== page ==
MEDPAGE: My Answer to Direct Primary Care ‘Evangelists’ ~B. Doherty, ACP

It is fine — in fact, imperative — that there be more research on the impact of DPCs on quality, cost, and access. However, the evangelical strain of the DPC movement that seeks to convert ACP, and everyone else, to endorsing the movement — i.e., you’re either for them or against them — is not going to result in the respectful, evidence-based dialogue that is needed.

  • By Bob Doherty American College of Physicians

OCTOBER 13, 2016 – One thing I’ve learned is that physicians who have gone into direct primary care (DPC) practices are passionate about their decision: they not only believe that DPC is better for their patients and their own professional and career satisfaction, but many assert DPC is the answer to just about everything ailing primary care. There is an evangelical fervor among some DPC advocates to spread the word and convert other primary care physicians to their cause. It’s no surprise to me, then, that many of them have expressed frustration — to put it mildly — that ACP has decided not to endorse or promote DPCs. Instead, our 2015 position paper, for which I was the lead author on behalf of the College’s Medical Practice and Quality Committee, aims to provide a balanced and evidence-based assessment of the potential impact on patients of practices that have one or more of the following three features:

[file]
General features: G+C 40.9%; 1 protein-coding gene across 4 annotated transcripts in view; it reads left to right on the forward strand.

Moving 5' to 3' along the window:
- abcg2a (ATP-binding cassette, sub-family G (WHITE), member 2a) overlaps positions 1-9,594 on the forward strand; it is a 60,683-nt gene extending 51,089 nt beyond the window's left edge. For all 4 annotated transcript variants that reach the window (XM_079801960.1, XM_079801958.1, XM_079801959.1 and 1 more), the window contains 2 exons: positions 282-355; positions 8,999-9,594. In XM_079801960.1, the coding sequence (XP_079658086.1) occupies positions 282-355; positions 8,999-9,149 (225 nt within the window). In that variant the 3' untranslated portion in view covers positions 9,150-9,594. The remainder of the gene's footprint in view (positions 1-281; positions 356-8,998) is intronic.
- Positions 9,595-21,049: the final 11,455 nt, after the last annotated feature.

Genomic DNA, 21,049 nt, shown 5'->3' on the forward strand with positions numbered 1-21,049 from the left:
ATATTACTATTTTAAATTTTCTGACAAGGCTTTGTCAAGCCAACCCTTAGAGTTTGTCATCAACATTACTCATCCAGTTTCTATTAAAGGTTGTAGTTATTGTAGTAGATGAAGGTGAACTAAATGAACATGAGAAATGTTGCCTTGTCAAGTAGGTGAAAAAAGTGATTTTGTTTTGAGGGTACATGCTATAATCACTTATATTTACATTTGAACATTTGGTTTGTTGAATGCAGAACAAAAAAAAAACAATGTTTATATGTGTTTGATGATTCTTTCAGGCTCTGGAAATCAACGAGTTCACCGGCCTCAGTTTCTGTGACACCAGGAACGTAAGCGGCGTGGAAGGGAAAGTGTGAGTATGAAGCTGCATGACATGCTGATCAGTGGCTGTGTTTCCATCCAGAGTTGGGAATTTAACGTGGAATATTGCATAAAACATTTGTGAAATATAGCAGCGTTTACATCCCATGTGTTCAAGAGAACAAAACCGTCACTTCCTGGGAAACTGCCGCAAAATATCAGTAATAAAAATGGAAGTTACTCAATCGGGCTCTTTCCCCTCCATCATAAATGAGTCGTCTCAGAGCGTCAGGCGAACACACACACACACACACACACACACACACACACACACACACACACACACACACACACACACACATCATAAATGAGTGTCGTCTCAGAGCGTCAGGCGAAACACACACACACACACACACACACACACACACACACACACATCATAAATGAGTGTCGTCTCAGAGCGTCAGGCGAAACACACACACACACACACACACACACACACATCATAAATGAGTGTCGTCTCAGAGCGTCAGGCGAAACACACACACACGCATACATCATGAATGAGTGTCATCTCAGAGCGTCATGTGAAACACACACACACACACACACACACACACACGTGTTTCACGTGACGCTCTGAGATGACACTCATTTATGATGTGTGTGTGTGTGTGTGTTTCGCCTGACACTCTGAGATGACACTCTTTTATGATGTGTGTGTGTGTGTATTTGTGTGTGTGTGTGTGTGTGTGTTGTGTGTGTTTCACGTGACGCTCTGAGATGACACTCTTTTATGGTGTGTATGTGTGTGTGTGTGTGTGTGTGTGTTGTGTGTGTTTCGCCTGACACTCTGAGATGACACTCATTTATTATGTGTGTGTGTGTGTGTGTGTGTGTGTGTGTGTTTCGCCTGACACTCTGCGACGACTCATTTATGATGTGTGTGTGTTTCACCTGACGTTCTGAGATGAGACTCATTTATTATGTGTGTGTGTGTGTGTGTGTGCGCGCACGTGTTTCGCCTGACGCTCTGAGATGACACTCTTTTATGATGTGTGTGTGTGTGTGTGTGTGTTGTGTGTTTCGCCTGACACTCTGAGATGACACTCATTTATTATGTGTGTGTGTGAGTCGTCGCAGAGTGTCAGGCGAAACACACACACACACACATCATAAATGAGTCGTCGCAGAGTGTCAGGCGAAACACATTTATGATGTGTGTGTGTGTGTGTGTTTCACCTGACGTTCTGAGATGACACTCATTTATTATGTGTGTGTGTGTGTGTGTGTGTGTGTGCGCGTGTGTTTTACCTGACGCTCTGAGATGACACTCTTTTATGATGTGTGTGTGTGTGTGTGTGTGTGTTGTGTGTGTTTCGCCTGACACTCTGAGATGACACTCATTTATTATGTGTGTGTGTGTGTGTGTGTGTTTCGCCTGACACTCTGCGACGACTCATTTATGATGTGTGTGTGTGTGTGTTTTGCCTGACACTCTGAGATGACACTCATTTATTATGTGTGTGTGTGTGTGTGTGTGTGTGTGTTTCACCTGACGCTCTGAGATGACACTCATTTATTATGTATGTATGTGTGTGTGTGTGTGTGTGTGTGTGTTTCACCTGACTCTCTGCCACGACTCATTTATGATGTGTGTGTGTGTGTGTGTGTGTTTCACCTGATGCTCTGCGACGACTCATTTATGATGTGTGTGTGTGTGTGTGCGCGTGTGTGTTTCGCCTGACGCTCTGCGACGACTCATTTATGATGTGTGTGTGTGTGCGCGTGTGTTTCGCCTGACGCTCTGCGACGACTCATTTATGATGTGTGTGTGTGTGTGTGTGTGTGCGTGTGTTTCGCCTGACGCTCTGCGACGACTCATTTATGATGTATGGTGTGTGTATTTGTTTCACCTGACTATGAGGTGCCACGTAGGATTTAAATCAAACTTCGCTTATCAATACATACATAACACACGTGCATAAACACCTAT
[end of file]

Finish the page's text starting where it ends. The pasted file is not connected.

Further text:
READ MORE …Today’s question: what is your opinion of Direct Primary Care? CLICK HERE TO GO TO MEDPAGE to read Comments …Bob Doherty is senior vice president of government affairs and public policy at the American College of Physicians and author of the ACP Advocate Blog, where a version of this post originally appeared.



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